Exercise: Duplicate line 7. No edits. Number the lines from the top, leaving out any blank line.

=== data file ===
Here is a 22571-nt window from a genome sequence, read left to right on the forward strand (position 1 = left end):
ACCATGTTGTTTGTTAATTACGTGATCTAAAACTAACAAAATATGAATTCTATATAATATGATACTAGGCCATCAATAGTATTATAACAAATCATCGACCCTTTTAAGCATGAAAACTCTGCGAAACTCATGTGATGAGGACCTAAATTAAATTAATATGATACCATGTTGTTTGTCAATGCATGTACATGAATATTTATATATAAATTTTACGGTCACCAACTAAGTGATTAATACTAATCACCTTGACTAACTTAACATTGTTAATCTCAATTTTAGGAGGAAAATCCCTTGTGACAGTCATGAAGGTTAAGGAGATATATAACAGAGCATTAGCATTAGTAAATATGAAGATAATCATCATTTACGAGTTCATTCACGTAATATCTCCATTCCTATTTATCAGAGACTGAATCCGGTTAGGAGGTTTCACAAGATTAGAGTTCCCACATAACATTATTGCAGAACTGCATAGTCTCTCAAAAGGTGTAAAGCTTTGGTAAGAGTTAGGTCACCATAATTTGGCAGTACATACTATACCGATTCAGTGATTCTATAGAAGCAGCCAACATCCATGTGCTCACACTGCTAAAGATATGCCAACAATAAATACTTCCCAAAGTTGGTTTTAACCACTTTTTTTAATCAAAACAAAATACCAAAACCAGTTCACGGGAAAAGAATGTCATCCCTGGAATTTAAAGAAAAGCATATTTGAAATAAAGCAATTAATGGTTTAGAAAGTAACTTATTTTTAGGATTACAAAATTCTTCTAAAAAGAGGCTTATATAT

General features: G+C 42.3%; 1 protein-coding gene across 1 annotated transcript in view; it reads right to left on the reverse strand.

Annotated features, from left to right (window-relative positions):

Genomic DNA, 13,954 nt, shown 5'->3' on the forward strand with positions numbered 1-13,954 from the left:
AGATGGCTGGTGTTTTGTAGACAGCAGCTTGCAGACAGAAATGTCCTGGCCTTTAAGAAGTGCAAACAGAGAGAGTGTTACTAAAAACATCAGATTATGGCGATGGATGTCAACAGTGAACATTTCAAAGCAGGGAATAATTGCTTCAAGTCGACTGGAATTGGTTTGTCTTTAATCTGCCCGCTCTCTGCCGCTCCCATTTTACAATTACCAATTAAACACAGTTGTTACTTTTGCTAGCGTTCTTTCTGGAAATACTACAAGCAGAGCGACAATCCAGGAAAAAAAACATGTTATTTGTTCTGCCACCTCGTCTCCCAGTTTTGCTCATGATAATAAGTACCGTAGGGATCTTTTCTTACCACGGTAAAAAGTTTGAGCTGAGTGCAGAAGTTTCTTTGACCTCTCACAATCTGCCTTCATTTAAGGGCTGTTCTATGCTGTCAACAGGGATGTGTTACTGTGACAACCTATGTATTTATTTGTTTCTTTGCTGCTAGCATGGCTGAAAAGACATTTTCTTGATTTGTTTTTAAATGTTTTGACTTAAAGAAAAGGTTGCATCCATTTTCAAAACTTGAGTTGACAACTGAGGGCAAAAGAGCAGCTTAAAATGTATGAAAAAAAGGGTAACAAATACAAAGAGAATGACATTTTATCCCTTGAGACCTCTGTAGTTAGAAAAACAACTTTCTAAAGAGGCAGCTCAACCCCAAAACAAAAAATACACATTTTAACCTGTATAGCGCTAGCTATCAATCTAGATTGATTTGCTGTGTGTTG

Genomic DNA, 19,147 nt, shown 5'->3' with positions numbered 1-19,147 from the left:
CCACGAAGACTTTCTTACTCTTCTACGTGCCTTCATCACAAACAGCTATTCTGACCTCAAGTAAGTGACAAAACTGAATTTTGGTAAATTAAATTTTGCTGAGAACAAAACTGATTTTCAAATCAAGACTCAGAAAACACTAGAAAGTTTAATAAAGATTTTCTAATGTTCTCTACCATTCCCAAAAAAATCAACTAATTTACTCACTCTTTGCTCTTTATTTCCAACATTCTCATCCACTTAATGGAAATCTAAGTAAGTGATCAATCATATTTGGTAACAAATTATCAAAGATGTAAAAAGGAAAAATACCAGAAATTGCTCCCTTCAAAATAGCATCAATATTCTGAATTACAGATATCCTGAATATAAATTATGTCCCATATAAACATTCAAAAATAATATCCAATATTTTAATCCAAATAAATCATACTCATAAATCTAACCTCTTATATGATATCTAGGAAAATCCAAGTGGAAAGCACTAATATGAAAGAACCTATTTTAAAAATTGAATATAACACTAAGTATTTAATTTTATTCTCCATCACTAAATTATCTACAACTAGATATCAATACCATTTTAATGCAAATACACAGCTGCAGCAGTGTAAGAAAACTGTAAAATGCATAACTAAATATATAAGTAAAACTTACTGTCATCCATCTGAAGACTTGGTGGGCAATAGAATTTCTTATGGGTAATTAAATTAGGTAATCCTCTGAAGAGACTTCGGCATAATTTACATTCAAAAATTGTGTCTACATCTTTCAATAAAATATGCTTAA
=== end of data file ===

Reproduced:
Genomic DNA, 19,147 nt, shown 5'->3' with positions numbered 1-19,147 from the left: